We settled in to the Road to Tibet Hostel, an accurate name as long as you are a Chinese national, since foreigners can not enter Tibet unless by train or plane along with a prearranged permit. The guesthouse is run by Aluo, an intrepid guy who's a knowledgeable resource for exploring the area. That night we celebrated reaching our "destination" with beers at a cozy restaurant frequented by Tibetans and basketball players, both in their respective forms of typical dress.
Bingzoulao was a pleasant enough base, so we stayed for few of days. After a leisurely morning involving multiple breakfasts the day after we arrived, we were motivated enough for an afternoon hike to "Peach Blossom Island." As we headed down the road toward the river, we noted a distinctive cycle touring bike parked outside of an upscale hostel. It belonged to a Chinese fellow who had been on the road for a couple of years. Overcoming the usual communication challenges, Will got some long sought after and essential beta from him on new roads heading east out of the upper Nujiang Valley, avoiding the substantial backtrack down to Liuku. The chance meet up confirmed a hunch we had developed from hearing stories of Will's previous adventures in addition to spending a few days traveling with him. Simply summarized, all we can say is, "Where there's a Will, there's a way!" As for us, we had already resigned ourselves to the out and back trip, believed to be the only option by numerous travel sources, since we had left our excess belongings at our odd hotel in Liuku.
After the route finding connection, Will and the Chinese cyclist were two peas in a pod while he accompanied us as an informal guide through the village on Peach Blossom Island. He returned while we continued on to see The First Bend from river level, finding our way around the hump of land the flowing water encircles.
The next day we took a day ride further upstream towards the Tibetan border. On the way, we paused in the courtyard of a landmark Catholic Church while locals in both traditional and Western dress arrived for mass. Further along, we were intrigued by a church that seemingly blended Christian and Buddhist iconography and architecture. Missionaries have been hard at work targeting the ethnic minority groups since the late nineteenth century. They even created a script for the Lisu language known as the Fraser Alphabet, involving upside down and backwards Roman letters. A translation of the Bible was their next move, of course.
We had no choice about our next stop at a police checkpoint where we had to register our passport details in case we tried to sneak in to Tibet. We didn't even make it close, first opting to take a side road up to a random village for a look around. A nice viewpoint back along the main road seemed like a logical turnaround, so we snapped some photos at the furthest point up the Nujiang we would explore, but the adventurous part of the trip was yet to come.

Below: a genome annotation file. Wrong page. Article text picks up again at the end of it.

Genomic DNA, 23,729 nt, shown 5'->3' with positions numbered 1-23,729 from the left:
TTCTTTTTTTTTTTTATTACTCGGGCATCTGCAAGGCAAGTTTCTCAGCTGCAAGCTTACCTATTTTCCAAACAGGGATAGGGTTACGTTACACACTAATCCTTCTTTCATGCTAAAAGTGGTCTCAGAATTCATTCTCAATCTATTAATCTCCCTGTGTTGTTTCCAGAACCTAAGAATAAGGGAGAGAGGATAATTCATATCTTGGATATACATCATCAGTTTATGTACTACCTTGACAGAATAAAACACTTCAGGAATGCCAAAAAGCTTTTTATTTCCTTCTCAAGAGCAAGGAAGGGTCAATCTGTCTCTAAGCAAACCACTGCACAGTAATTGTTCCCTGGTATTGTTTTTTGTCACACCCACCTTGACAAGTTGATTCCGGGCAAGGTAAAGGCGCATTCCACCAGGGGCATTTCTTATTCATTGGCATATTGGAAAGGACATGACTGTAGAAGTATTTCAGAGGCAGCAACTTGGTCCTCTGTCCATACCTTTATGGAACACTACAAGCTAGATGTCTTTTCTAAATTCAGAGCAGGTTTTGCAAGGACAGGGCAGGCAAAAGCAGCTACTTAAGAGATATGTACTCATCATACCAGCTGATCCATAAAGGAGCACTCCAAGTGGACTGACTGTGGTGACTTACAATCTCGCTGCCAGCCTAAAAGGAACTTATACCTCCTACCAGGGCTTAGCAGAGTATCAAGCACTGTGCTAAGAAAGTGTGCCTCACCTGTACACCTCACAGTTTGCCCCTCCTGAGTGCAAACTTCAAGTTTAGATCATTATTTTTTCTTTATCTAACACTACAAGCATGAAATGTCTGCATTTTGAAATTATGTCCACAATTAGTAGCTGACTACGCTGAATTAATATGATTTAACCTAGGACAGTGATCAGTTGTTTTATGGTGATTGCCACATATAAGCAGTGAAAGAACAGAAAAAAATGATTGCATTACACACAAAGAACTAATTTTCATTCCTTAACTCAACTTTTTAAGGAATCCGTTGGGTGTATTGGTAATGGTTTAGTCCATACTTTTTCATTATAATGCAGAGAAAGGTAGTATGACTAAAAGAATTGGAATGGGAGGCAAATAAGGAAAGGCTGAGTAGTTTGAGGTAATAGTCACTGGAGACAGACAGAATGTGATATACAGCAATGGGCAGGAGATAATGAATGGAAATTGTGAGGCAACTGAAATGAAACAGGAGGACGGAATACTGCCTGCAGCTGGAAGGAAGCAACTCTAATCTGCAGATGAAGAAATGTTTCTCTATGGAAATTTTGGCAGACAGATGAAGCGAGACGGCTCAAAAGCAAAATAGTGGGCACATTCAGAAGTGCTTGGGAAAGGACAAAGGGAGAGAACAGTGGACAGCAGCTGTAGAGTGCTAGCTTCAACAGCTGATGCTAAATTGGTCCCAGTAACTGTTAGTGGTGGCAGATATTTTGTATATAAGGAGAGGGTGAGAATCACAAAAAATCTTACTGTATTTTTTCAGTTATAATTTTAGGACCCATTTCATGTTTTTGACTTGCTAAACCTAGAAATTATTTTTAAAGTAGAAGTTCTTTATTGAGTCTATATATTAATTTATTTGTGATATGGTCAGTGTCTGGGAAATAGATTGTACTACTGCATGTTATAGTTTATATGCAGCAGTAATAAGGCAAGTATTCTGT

On the way back, we thought it would be cool to ride on what is purportedly a section of the historical Tea-Horse Road. In the same vein as the Silk Road, it was network of trade routes between Tibet and the lowlands to facilitate the trade of horses for tea, among other items. We crossed a modest bridge and cautiously began down a trail that had been chiseled out of a vertical cliff face. Will crouched over his handle bars to fit under the overhanging rock and I ducked too, but simply out of instinct rather than necessity. The trail narrowed to single track with an adrenaline-inducing drop off straight into the river below. I had no qualms about getting off my bike and walking a few sections, but the boys rode all of it. In less than a mile, the trail dropped us into the scenic village of Wuli, so picture-perfect that it might even be preserved as is by the Chinese government as a token example of traditional life. Less desirable villages have been rebuilt with more modern and quite uniform houses throughout the valley, giving communities a strangely suburban housing development look frequently see in the States, but a bit more modest.
Not much was going on in the village as we rode through it, but leaving on a different trail connecting to another bridge downstream proved to be the most adventurous part of our outing. After riding on the edge of a terraced cornfield, only once crumbling underneath me causing a minor crash into some stalks, the trail became too steep and narrow to ride. Then it plunged down toward the river with a series of wooden ladders and makeshift ledges built across sections of mass erosion. We were so close to the bridge that we opted to carry our bikes down the ladders instead of backtracking, although I'm sure it took more time and effort in the end. So much for an easy rest day!
After one more true rest day in Bingzoulao involving writing, bike maintenance, and even a movie night, we parted ways with Will. We failed to convince him to come with us to the Dulong Valley, a side trip to this side trip in a more remote valley accessed from Nujiang. He had his exploratory route heading east over the mountains to Lijiang to tackle; the Dulong was a week-long distraction to the west. While our respective journeys would later take us to some of the same places, it would no longer be at the same time.
It had been a week made memorable by both the excellent company and the specialness of the place. Developing a firsthand connection to Nujiang makes its uncertain future all the more worrisome. Whether by dams or the valley's inevitable discovery by masses of domestic tourists, biodiversity will suffer. Which is not to say that the river is in pristine condition now. Eddies were routinely filled with swirling chunks of styrofoam and partially burned garbage overflowed containment pits along the river banks. As if seeing this wasn't painful enough, we witnessed employees of a local hospital unloading bag after bag of bloody medical waste from a beat up ambulance and tossing it straight into the water. Yep, in broad daylight.
It is times like this when travel is a reminder of just how disempowering it is to be an outsider. What could we do but watch? If the Chinese government wants those dams built, who in this world can stop them? While travelers may be disempowered to intentionally create change in the places they briefly pass through, the process of travel is ultimately empowering. Awareness is more acute, knowledge is more impactful, inspiration is more lasting. Call it what you will, but travel's potential to effect change is best fulfilled in whatever place the traveler happens to call home. As for us, while we didn't exactly have access the incredible biodiversity of Nujiang, we at least got to see its overall beauty before it's gone.